Haney emphasized that excessive security deposits create barriers to housing affordability and accessibility. The new law, effective from July 1, 2024, makes California the twelfth state to cap security deposits at one month's rent. Small landlords with no more than two properties and four units are exempt from the legislation. For California residents, the move is a step toward improving housing affordability. 

Screening fee receipts

In addition to Assembly Bill 12, a new law regarding screening fee receipts is now in effect. AB 1764 allows landlords to provide receipts for tenant screening fees via email, provided both the landlord and applicant agree to it. The legislation, signed by Governor Newsom, offers the option of electronic receipts in addition to the existing methods of personal delivery or mail. 

The change aims to simplify the rental application process, reduce paperwork, and aligns with the existing law that provides that the application screening fee should not exceed the landlord's actual out-of-pocket costs, as outlined in existing law.

Rent increase laws may also vary by city

As noted, it’s common for rent increase laws to vary from city to city. Here’s a look at just three cities:

Los Angeles

Rent increases for properties subject to the Rent Stabilization Ordinance are prohibited through January 31, 2024, with a 4% increase approved from February 1, 2024, to June 30, 2024.

San Francisco

Beginning March 1, 2023, the permitted rent increase percentage in the Bay Area is 3.6%, effective until February 29, 2024. From March 1, 2024, to February 28, 2025, the permitted rent increase percentage decreases to 1.7%. These percentages are determined by calculating 60% of the increase in the Consumer Price Index for All Urban Consumers in the Bay Area.

San Diego

The San Diego Housing Commission, responsible for distributing approximately $300 million annually in vouchers to assist low-income tenants with rent payments, recently suggested implementing a maximum cap of 10% for rent increases over a 12-month period in the federal safety net program.

Providing your tenants with a rent increase notice

No renter ever wants to hear that you’re raising their rent. But if you plan to do so, you’re obligated to provide them with a rent increase notice

Why you need to provide notice

Transparency and legal compliance: Providing tenants with a rent increase notice ensures transparency and fulfills legal obligations in many jurisdictions.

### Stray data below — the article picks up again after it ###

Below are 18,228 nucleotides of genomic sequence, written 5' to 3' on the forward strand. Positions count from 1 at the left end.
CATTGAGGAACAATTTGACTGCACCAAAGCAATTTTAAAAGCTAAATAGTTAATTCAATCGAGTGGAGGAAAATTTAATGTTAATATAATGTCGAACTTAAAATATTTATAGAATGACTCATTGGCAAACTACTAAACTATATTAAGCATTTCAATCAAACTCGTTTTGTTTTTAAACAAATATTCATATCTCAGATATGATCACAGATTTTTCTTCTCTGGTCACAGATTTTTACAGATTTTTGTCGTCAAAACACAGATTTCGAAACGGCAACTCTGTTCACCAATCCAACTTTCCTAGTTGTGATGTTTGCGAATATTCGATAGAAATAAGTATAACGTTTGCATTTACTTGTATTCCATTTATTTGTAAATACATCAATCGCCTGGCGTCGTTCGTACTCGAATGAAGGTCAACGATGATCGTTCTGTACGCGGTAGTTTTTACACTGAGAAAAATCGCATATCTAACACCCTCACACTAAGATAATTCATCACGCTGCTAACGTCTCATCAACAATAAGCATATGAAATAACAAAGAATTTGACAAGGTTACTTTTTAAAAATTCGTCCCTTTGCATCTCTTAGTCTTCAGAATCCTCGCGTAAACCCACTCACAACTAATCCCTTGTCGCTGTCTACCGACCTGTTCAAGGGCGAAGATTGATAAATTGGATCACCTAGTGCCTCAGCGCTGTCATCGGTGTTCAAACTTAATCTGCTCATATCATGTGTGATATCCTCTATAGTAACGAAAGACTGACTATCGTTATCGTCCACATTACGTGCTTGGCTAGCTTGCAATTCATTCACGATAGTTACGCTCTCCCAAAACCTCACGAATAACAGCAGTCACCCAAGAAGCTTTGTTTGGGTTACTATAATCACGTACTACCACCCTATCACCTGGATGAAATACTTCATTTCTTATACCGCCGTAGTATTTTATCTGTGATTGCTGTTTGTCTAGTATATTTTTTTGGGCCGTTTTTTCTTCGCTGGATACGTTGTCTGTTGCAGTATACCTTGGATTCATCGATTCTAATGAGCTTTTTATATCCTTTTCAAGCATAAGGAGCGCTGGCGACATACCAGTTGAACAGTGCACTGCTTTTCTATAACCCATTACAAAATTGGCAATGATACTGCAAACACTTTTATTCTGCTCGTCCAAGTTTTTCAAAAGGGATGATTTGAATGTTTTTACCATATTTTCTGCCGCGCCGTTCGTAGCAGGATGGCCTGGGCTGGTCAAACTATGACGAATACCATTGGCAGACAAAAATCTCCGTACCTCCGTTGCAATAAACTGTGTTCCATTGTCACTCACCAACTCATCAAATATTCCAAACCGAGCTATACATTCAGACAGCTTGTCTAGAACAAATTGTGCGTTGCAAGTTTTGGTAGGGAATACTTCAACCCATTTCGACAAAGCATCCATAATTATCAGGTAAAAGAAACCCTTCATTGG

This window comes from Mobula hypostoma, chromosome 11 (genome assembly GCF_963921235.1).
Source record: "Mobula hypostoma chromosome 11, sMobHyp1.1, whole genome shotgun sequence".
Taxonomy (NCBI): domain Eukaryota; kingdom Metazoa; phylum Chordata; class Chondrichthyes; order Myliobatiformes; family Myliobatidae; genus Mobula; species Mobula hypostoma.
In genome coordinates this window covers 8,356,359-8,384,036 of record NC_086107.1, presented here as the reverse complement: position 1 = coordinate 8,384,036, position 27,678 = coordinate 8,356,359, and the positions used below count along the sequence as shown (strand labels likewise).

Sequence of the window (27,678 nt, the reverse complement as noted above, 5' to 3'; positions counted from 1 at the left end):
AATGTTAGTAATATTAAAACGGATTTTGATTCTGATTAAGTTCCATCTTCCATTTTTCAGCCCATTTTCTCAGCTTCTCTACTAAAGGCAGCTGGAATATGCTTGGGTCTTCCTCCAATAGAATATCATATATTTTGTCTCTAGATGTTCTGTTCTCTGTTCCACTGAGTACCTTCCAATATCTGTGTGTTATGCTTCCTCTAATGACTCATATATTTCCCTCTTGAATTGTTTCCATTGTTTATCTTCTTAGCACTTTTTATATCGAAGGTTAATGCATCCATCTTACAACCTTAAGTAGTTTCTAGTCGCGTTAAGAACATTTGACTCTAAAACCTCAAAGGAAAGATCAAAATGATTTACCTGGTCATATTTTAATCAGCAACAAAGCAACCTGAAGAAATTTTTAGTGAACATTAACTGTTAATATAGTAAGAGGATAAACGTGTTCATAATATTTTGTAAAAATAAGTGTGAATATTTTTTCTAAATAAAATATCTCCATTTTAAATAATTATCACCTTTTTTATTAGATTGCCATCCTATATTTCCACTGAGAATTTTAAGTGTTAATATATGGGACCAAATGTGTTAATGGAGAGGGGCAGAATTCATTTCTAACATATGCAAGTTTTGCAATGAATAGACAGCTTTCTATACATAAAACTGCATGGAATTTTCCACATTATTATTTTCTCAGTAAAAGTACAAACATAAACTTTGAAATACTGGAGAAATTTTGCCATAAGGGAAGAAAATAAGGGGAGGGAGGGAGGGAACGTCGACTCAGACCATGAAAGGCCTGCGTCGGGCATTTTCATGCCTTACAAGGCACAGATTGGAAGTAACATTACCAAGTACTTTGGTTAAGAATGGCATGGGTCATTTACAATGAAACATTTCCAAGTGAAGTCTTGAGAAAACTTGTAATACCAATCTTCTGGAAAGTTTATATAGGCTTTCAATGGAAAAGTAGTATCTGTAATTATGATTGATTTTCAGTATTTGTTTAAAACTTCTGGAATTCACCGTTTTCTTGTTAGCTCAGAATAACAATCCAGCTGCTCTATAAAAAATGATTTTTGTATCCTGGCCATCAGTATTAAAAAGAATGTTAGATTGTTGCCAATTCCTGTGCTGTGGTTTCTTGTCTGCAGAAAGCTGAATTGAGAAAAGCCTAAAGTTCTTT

Respect for tenants' rights: Issuing a rent increase notice demonstrates that you respect tenants' rights and allows them to be informed participants in decisions affecting their housing costs.

Budget planning: When you give tenants advance notice that you’ll be raising the rent, it gives them the opportunity to plan for adjustments in their budget, making it easier for them to manage their financial commitments.

Informed decision-making: Open communication through rent increase notices enables tenants to make informed decisions about their housing situation, leading to more positive landlord-tenant relationships.

Trust building: Timely and clear communication about rent increases helps build trust between you and your tenants, reducing the likelihood of disputes and promoting a harmonious living environment.

What to include in a rent increase notice

Check with your attorney to see what specific information you should include based on your market and to determine the timelines for notification. When preparing a rent increase notice, be sure to include the following key components:

Effective date: Clearly state the date when the rent increase will take effect. This allows tenants to plan for the adjustment in advance.

Current and new rent amount: Provide the current rent amount and the new rent amount after the increase so tenants understand the specific change.

Reason for increase (if required): Some jurisdictions may require landlords to provide a reason for the rent increase. If applicable, include a brief and clear explanation.

Payment details: Specify how the tenant should make future rent payments, including any changes in payment methods or where payments should be sent.

Contact information: Include updated contact information, ensuring tenants can reach out with any questions or concerns.

Notice period: Indicate the notice period, which is the amount of time before the rent increase takes effect. This allows tenants sufficient time to adjust their budget or consider other options.

Method of delivery: Clearly communicate how the notice is being delivered, whether in person, via mail, or electronically, and ensure it aligns with local regulations.

Legal compliance: Ensure that the rent increase notice complies with local laws and regulations to avoid potential legal issues.

Simplify your rent collection with RentSpree Rent Payment

Even after you raise rent prices, you still have to collect rent from your tenants. With RentSpree Rent Payment, you can streamline and simplify the entire rent collection process. It’s a secure, convenient, and efficient solution that enables you to set up automated reminders so tenants never miss a payment. The result? You benefit from a more reliable and consistent rental income.